Turkish Crisis and new Omicron Variant

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In the forex world, again this week the Turkish lira has taken center stage, due to the action of President Erdogan that remains far from monetary orthodoxy. If last week its exchange rate against the greenback reached a peak of 12.55 TRY per USD, the situation has worsened further in recent days: today, the exchange rate closed at 13.83.

What’s going on in Turkey?

The dynamics of the currency continues to clearly testify to the disapproval of the markets towards the monetary policy approach of President Erdogan: after the latest cut of the benchmark interest rates at the end of November, the weakening of the lira keeps going.
Additional factors have recently brought further pressure on the currency: the new unconventional statements of the Turkish president date back to Tuesday evening, when he stressed that a rate cut will lead inflation to fall - contrary to the general view of international economists. During the week, the replacement of Finance Minister Lufti Elvan took place as well: the former minister was basically accused of excessive orthodoxy in terms of economic policies.

In this situation of general pressure, the Turkish central bank has found it necessary to implement relief measures for the exchange rate - which weakened by more than 60% against the greenback since early autumn. On Wednesday, the central institution began selling foreign currency reserves in an attempt to support the lira, as well as initiated transactions at the Borsa Istanbul Derivates Market due to "unhealthy price formations in exchange rates", deemed unrealistic and completely detached from economic fundamentals. Direct forex interventions through selling transactions were also reported for today.

After the recovery of Turkish foreign exchange reserves observed in recent months, it therefore seems time for the TCMB (Central Bank of the Republic of Turkey) to take advantage of what it has accumulated to avoid a currency collapse. However, the confidence of international observers remains extremely limited, given the lack of orthodoxy currently characterizing Turkey in terms of monetary policy.

New variant and markets' uncertainty

Another element at the center of the current financial scene is certainly the uncertainty related to Omicron, the new Covid-19 variant, which keeps safe-haven currencies at the center of the scene. The new variant is in fact bringing with it the fear of new lockdowns and limitations, already introduced in several European countries.
Financial markets therefore perceive a general sentiment of panic, although the effectiveness of the vaccines with respect to the new variant is not yet known with certainty. Markets fear can be seen, for example, in the exchange rate of Thailand, a country highly exposed to tourism, which has weakened significantly in recent weeks.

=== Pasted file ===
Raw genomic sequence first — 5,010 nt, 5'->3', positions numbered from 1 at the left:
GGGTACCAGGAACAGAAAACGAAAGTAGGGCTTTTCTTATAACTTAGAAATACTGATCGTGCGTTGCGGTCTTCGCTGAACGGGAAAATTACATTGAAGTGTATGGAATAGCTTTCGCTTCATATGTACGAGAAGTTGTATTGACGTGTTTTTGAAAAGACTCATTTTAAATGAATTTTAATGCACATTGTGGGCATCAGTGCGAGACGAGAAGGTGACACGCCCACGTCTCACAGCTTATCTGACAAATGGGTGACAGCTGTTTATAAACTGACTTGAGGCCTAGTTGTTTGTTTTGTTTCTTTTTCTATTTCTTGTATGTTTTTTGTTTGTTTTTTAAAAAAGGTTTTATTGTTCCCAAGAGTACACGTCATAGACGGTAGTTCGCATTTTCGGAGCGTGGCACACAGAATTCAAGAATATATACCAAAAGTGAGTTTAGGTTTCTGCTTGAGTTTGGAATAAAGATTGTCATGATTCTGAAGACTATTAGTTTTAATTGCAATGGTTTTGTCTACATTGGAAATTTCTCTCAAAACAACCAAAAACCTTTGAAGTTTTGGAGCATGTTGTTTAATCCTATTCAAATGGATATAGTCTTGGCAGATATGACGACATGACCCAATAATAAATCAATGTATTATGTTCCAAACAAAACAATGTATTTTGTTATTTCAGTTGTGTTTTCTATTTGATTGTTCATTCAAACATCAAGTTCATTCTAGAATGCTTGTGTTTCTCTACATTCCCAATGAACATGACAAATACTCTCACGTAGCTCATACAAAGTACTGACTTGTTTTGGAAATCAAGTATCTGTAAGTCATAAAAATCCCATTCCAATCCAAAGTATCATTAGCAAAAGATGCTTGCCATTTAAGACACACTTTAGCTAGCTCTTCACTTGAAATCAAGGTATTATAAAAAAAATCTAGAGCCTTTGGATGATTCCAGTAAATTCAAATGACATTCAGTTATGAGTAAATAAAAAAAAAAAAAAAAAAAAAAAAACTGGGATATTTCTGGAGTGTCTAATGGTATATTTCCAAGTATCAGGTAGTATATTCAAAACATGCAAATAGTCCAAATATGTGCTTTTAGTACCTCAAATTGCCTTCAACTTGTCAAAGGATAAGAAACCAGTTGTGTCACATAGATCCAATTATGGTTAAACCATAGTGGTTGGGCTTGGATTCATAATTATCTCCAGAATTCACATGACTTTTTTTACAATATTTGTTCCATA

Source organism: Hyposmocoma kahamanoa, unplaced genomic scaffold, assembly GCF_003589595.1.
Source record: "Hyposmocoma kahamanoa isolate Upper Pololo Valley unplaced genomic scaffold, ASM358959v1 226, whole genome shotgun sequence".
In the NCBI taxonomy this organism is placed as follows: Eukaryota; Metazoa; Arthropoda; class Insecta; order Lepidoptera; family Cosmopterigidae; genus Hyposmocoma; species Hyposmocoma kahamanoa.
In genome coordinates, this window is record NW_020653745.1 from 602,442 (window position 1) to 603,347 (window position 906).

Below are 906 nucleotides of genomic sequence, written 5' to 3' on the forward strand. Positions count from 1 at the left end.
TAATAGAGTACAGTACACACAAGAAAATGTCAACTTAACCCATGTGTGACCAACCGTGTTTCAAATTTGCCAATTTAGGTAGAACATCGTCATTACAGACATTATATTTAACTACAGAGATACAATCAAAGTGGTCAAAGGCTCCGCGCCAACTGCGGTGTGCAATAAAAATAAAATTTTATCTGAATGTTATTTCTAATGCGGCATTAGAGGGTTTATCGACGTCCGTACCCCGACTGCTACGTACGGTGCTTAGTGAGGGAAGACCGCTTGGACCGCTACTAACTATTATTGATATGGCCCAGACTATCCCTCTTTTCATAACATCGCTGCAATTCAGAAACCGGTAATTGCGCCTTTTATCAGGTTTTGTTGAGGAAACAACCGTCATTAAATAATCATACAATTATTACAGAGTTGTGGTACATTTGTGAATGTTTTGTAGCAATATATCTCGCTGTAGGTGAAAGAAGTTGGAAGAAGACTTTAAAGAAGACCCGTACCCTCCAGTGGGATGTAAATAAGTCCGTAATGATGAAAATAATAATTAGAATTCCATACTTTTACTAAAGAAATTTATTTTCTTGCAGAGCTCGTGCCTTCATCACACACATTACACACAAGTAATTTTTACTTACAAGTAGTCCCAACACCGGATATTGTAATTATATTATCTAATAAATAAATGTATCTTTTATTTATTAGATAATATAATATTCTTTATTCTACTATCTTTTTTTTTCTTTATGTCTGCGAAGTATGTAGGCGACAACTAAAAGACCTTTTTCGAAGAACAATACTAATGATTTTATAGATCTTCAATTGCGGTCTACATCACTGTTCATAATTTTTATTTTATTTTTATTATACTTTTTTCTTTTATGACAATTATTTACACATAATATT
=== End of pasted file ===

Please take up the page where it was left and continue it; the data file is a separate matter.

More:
In such a context of uncertainty, a complete normalization would therefore still be far away, even from the point of view of monetary policy1. However, the theme of inflation remains at the center of central banks' attention, pushing towards the hypothesis of a potential anticipation of a rate hike.
In the last week a statement of Powell, president of the US Federal Reserve, has taken center stage. Speaking of inflation, he said that "it's probably a good time to retire that word (transitory) and try to explain more clearly what we mean. An inflationary pressure, initially considered with certainty as transitory, is therefore beginning to raise the doubts of experts.

In this context, the theme of monetary policy normalization is entering analysts' reflections also with regard to the EU scenario, which is going through a similar context of inflation still on the rise - although at lower levels compared to the US case.

Monthly inflation rate
(January 2018 – October 2021)

As can be seen from the graph, since H2-2020 inflation has been on the rise again in the US and, since early 2021, in the EU27 as well. The latest months have proved increasingly hot: in October inflation reached 6.2% for the US and 4.4% for the EU. For the month of November just ended, Eurostat forecasts a further increase of 4.9%.

The initial forecasts of the central institutions of a temporary phase of inflation, following the Covid shock, are thus beginning to be questioned by some of the observers of the international economic scenario.

1. As reported in a previous article, an approach of monetary policy normalization has mainly been started by emerging countries, while central banks in most developed countries have, for the moment, left their benchmark interest rates unchanged.